Inc Small Business
A new report highlights the best and worst cities to begin a startup in.
If you're searching for the cheapest place to plant your startup, think beyond America's coastlines. In a ranking of the estimated costs of starting up in 11 booming cities, the three least expensive locations were outside of the U.S.
Berlin is the lowest-cost city to startup in, followed by Singapore and Beijing, according to a report from The Information. On the opposite end of that list was San Francisco, being the most expensive, followed by slightly less expensive startup cities Palo Alto, California and Washington, D.C.
The Information used salary data from jobs site Glassdoor to estimate about how much money it would take to hire a basic startup team of two software engineers and a designer in each city. It also considered average commercial real estate prices.
Of course, there are tradeoffs involved with setting up shop in any city. Bay Area-based startups, for example, generally enjoy greater access to venture capital than companies in other parts of the country.Cheapest Places to Startup
It might surprise you to learn that the average annual salary for a software engineer in Berlin is just $61,934. That results in a low startup cost estimate of just $212,645. The Information arrived at its numbers by totaling the average annual salaries for two software engineers, a designer and the cost of an annual lease on a 1,000 square-foot office. In Singapore that adds up to $232,900, while in Beijing it's $258,004.Most Expensive Startup Cities
By comparison, the cost of establishing your startup in the nation's capital -- $318,000 -- is third only to costs in Palo Alto and San Francisco. In those locations you will have to pay about $379,121 and $388,513 respectively. Though real estate is much cheaper in Palo Alto than in San Francisco, engineers working in the Valley expect to make about $12,600 more per year than their counterparts in the city.And, Somewhere in the Middle
Of course the list didn't forget New York City. It came in just below Washington, D.C. in terms of expensiveness. London, Seattle, Los Angeles and Chicago also all fell somewhere in between the extremities.
Business ethicist James O'Toole recently made the case for caring more about your employees' off-the-job behavior.
Is a company responsible for the off-hours behavior of its employees?
This is the question that James O'Toole, a senior fellow in business ethics at Santa Clara University, posed in an editorial that appeared on strategy+business this week. His thought-provoking post comes at time when many long-time San Francisco residents are clashing with a new breed of affluent, high-skilled tech workers who have moved in next door. While hot-button issues like affordable housing and luxury commuter buses should be of concern to Big Tech, O'Toole says so should their employees' overall behavior towards locals.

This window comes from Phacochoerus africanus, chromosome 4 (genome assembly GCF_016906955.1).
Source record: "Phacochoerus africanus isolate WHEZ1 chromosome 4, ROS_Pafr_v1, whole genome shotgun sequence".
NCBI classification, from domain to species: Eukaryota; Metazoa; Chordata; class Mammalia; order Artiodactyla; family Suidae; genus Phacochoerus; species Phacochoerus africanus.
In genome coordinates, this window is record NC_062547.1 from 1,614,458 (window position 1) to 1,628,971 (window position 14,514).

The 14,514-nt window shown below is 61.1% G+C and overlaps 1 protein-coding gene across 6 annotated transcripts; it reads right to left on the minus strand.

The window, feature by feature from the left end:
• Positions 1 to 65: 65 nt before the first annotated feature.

And this isn't just San Francisco's problem, he argues. What happens out West eventually travels to other parts of the country.
He believes that businesses do in fact need think about their roll in shaping employees' off-the-job behavior. "Admittedly, this is a grey area with little precedent," he wrote. I touched base with O'Toole to delve further into his thoughts. Below is an edited version of our conversation.
Is the tech industry as a whole starting to develop a bit of a black eye because of what's going on in San Francisco?
At a time when people are losing their jobs, or their incomes are stagnant, there are certain problems that arise when you see other people around you doing very, very well. And that's all part of a much bigger picture of what's happening in this country in terms of polarization, so I don't think there's any one factor here.
But social scientists will tell you that complex social problems never have a single cause. I think that there is a technological, a social, an economic and a psychological aspect to the way people are now rethinking the impacts of the tech world.
You suggested that in addition to on-the-job ethics and character training sessions, tech companies might want to have similar sessions that address off-the-job behavior. Can you talk about how these might play out?
I pointed out that it's a tricky area because you have to protect the rights and the privacy of your employees.
But I do think that in the case here in Northern California, there is a growing consensus among local leaders, political leaders people like our former mayor, Willie Brown, who is saying to the tech industry: You're going to have to address your image here. It's really going to hurt you if you don't start paying attention to these questions.
I think that it would be useful for a lot of these big companies to have some kinds of sessions where they would at least talk to their employees about the impression that they are making on the local community.
Maybe having some community leaders come into some of these companies and talk about those problems. Start a dialog in which companies and the locals can try to find some solutions to these problems before they get any bigger than they are.
What would be the best-case scenario that comes from a sincere effort to address the issue?
Usually what happens in California happens elsewhere -- very soon if not a couple of years later. If they can address those social economic issues, it's going to lead to a much healthier society and one in which the climate for business is going to be better in the long-term.
What seems like idle chitchat can elevate your productivity--and your career.
We all talk all day long. I know I do.
What if said I could teach you to turn all that chatter into a productivity tool? Would you try it?